How could yoga benefit you?

Many of us are guilty of jumping to the wrong conclusions about yoga: it’s a religion, you have to be flexible to do it, it’s all about chanting.

Yoga is still on trend, and that includes here in Abu Dhabi.

But despite Instagram, yoga  is not just about bending over backwards or standing on your head. It’s not even about whether or not you can touch your toes.

In fact, these physical postures – known as asanas – are just one element of yoga.

Yoga is a way of life that incorporates a physical practice and mental teachings that encourage a balanced frame of mind and emotional wellbeing.

 

Perfect harmony  

“I was one of those people who thought yoga was meditation,” admits Mariam, owner and founder of The Studio.

“I went to a really intense yoga class by mistake and ended up coming out dripping in sweat – and I loved it.”

Mariam’s yoga journey started as a stress reliever. It provided the perfect opportunity to balance her grueling schedule studying industrial engineering with
personal time and relaxation.

Similarly, Neli Merris, a yoga teacher, sound healing alchemist and founder of AnaadiYoga, started her yoga journey from a physical perspective.

“I don’t think I had any expectations, I just happened to come across a yoga class DVD,” she recalls.

“I did it at home and loved how I felt afterwards. I just wanted to do it again and again and explore more. Now I do yoga every morning when I get up and before I go to work.”

While Neli and Mariam’s journeys both started from this physical standpoint, the overall benefits became obvious and continue to drive them today.

“I genuinely think people are unaware of how yoga strengthens your body and fixes your posture; it’s also great for prenatal exercise,” says Mariam, a mother of two.

“But it is also good for the mind; you learn how to sit still. In this day and age, people are living a really fast-paced life and yoga teaches you to slow down and pause, which does wonders for your mind.”

Neli adds, “Yoga has changed my life in many ways: it has changed my relationships, my eating habits, the way I deal with emotions, my friends, absolutely everything. Everything has turned around 360 degrees.”

Real yogis know it’s not about whether or not you can stand on your head.  Despite what people may think, you don’t need to be super fit to do yoga.

“In our society, yoga is seen as a physical asana, but it’s way easier than that,” Neli stresses.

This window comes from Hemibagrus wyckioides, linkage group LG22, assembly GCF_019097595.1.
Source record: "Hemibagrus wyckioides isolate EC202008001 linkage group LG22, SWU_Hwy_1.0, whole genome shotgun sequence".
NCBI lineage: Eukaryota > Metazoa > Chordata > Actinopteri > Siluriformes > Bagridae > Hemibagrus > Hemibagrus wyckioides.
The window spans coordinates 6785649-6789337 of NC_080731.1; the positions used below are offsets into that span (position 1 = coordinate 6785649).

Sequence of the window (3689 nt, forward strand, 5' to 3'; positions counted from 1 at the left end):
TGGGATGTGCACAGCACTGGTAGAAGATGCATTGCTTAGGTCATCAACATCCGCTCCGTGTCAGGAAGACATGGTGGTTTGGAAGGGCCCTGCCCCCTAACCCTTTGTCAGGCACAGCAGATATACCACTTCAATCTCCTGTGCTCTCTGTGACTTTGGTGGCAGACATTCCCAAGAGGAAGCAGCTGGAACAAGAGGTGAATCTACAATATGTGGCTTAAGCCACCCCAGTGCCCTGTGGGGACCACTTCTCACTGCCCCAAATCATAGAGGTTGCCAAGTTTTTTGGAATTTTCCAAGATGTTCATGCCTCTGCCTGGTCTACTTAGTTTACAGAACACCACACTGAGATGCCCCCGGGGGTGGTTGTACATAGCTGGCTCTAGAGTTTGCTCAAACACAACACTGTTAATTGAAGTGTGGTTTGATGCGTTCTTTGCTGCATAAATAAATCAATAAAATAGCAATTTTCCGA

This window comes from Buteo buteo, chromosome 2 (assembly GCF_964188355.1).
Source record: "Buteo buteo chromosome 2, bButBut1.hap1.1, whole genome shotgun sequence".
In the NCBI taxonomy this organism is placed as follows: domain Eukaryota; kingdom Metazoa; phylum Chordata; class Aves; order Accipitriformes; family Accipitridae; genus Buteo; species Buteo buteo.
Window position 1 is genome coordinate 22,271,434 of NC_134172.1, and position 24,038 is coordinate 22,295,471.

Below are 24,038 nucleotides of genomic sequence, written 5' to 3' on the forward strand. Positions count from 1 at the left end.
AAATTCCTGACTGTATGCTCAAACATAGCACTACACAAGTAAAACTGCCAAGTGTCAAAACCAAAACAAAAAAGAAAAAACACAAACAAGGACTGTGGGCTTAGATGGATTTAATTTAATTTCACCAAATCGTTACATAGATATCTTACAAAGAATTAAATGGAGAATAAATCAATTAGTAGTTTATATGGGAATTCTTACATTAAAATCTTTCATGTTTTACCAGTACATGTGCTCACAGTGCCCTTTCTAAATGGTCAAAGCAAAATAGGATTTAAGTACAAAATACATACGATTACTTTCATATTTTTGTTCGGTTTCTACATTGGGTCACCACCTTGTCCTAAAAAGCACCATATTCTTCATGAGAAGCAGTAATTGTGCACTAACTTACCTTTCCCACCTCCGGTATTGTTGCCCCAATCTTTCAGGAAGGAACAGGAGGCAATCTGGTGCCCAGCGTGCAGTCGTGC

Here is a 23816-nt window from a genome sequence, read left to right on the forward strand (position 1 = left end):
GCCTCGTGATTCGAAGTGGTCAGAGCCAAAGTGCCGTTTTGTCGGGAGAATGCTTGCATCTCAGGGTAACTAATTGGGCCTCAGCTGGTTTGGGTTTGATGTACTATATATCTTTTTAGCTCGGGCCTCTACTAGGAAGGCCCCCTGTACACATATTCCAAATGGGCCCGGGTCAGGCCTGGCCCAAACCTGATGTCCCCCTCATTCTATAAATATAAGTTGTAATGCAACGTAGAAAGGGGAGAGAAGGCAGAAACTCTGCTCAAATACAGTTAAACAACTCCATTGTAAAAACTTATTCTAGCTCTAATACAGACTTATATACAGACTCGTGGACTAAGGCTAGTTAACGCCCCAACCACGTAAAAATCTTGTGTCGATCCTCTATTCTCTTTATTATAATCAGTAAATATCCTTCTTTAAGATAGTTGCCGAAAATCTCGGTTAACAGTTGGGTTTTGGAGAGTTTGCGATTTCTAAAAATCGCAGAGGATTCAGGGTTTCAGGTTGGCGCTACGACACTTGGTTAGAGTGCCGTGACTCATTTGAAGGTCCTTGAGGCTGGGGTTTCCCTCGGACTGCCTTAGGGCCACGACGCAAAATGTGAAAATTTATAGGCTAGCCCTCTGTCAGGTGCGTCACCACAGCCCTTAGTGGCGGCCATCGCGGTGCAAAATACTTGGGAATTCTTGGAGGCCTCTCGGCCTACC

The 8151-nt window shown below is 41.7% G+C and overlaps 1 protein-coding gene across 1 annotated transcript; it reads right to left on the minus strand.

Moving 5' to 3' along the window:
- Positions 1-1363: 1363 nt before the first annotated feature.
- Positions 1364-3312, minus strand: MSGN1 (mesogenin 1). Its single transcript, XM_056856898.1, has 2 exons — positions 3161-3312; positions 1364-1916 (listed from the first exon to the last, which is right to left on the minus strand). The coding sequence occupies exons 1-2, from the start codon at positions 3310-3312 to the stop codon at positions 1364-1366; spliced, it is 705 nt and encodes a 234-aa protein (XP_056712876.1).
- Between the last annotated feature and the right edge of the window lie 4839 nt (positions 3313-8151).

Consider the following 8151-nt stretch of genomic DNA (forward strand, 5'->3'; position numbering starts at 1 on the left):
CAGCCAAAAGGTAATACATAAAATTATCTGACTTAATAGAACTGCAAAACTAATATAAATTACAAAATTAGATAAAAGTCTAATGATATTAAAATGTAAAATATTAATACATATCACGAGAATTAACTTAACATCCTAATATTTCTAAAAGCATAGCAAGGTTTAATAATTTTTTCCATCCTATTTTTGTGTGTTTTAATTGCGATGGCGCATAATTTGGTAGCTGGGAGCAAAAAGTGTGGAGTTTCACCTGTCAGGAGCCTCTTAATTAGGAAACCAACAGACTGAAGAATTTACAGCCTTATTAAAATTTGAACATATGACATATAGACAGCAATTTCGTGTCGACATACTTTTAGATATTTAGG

“It’s basically just breathing; it’s about being calm with yourself and being peaceful, thinking loving thoughts. Anyone can do that – you don’t have to be experienced to think loving thoughts, follow your breath or stretch out your arms to the sky and bend down low to touch the ground.

It’s such a universal, unique system that anyone can do regardless of size, shape and age. Anyone can embrace it in their lives.

“I thought yoga was just physical and was all about moving your body, ”

“When you first get into yoga you start to physically feel better, but you then begin to
feel emotionally better.

“You find that unity, harmony and love within yourself. Once you begin to find that, you expand that, and you then begin to find that unity and harmony within your family and your community, your work, everywhere.

“You find more compassion for all the living beings on this planet, the plants, the animals, the earth itself.

“This is how I see yoga as a whole; it is realising that we are all one. There are no unnecessary backgrounds such as skin colour, culture or gender, we are just one.”

New beginnings

So where do you begin?

While Mariam started off at a hip-hop yoga class by mistake and loved it, not everyone will be so lucky with their first yoga session.

So it’s important you have a positive experience and choose an appropriate class for your level.

“I would definitely recommend swing yoga,” Mariam says.

“People think you have to be super flexible and great at yoga but it is actually good for beginners.

“This is because if you’re really not flexible, the swing is there to support you and to push yourself to open up your body.”

If you feel more comfortable in your own home, you could follow Neli’s path and
try a yoga DVD.

This could also help you if you don’t have the money to attend classes or your schedule isn’t flexible enough to attend regular sessions.

“You can do [yoga videos] at home; start with breathing exercises, stretching, maybe some meditation to ground yourself,” she says.

“But it’s always nice to be in a class to have a teacher to guide you, adjust your positions and to be with a group.

“If you are a complete beginner, look up places that offer regular beginners’ classes, which go down to basics and work at a slower pace.

“Vinyasa is not ideal for beginners as you do some more complicated positions. I

“I would say hatha is probably the best. This because you do individual asanas, which you may hold for longer or even shorter lengths of time, and there is less repetition compared to the Vinyasa style.”

As with any new activity, be sure to tell your instructor if it’s your first time or if you’re unsure about any element of yoga, particularly if you have any injuries.

Experienced instructors should always offer modifications if you cannot achieve the full pose and can help guide you based on your individual needs and abilities.

Words: Rachael Perrett

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